Case study highlights option of a second stem cell transplant for relapsed SS
by Patricia Inácio, PhD
A 42-year-old man with scleroderma responded well to a second stem cell transplant after experiencing a disease relapse with lung involvement following his initial transplant, according to a recent report.
Improvements in skin thickening and lung function were quickly seen, and the patient was still in remission two years after the procedure.
The study, “Case report: A successful second autologous hematopoietic stem cell transplantation in refractory systemic sclerosis, with positive effect on skin involvement, pulmonary function and microcirculation,” was published in the journal Frontiers in Immunology.
Up to 40% of patients experience disease progression after transplant
In scleroderma, also called systemic sclerosis (SSc), the immune system produces antibodies (called autoantibodies) that attack the body’s own tissues and organs.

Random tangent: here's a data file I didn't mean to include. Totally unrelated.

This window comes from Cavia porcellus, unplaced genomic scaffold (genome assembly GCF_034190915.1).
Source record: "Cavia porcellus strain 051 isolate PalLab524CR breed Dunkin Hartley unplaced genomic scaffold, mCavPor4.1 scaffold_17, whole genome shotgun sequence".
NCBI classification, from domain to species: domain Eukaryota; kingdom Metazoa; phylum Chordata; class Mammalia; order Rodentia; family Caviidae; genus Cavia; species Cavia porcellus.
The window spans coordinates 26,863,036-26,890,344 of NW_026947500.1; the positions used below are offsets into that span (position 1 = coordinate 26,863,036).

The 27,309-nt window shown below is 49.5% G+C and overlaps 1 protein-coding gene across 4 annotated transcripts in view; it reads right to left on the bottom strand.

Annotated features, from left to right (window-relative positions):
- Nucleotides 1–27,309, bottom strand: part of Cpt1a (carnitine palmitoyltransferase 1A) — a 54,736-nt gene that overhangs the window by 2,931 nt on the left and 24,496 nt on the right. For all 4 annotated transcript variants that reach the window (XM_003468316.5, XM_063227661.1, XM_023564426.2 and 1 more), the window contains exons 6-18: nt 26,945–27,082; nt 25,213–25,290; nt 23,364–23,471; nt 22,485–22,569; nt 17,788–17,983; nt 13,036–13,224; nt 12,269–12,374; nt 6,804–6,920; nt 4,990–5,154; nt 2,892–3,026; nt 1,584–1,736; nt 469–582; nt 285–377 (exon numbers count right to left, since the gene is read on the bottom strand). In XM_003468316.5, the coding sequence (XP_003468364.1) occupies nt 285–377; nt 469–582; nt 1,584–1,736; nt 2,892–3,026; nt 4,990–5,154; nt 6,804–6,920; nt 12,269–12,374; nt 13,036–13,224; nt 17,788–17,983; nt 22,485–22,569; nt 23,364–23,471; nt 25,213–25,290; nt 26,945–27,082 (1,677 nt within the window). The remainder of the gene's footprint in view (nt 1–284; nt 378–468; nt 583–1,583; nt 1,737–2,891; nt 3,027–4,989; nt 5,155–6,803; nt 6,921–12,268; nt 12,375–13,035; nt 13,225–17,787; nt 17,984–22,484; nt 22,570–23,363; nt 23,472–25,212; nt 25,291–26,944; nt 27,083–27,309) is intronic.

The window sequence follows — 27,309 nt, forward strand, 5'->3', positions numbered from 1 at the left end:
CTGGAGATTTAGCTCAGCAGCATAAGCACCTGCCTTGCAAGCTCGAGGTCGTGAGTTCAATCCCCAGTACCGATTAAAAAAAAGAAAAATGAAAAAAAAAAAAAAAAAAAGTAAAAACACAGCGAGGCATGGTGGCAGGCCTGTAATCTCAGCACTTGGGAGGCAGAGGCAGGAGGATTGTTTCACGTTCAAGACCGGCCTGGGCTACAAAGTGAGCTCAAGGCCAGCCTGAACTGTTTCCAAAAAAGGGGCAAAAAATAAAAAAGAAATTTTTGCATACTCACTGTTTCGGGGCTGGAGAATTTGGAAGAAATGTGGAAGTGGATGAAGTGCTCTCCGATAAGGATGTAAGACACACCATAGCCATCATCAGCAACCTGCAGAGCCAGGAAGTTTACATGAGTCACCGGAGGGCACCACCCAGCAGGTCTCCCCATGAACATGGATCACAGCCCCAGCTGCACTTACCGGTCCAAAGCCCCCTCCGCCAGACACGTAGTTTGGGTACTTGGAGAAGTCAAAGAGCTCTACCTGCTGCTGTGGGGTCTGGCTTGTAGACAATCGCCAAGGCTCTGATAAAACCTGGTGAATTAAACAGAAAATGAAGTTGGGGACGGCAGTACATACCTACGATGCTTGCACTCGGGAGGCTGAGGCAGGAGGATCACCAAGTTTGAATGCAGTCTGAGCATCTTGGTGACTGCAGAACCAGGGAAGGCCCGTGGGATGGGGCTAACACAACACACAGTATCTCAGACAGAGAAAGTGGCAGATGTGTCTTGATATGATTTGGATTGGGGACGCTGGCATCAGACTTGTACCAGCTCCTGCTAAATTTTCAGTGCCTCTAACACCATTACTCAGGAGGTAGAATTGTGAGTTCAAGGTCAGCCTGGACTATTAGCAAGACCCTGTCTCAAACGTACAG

Transplants of hematopoietic stem cells (HSCs), a type of stem cell usually found in the bone marrow that can develop into any type of blood cell, have been shown to improve survival rates in scleroderma patients.
The first part of this procedure involves harvesting a patient’s stem cells from their bone marrow, an autologous procedure, and subsequently infusing them back into the bloodstream after the patient has undergone chemotherapy to suppress existing immune cells.
However, while HSC transplant is standard of care for certain people with scleroderma, up to 40% of patients experience disease progression within 10 years.
Treatment choices in these cases remain limited and data on a second HSC transplant (HSCT) after scleroderma relapse is limited.
Now, researchers in the Netherlands describe the case of a 42-year-old man with a three-month history of Raynaud’s phenomenon (RP), skin thickening, and pain in several joints. In RP, the fingers and toes feel numb, prickly, or frigid in response to cold or emotional distress.
The patient did not use any medication. He was a cigarette smoker, with a 30 pack-year smoking history.
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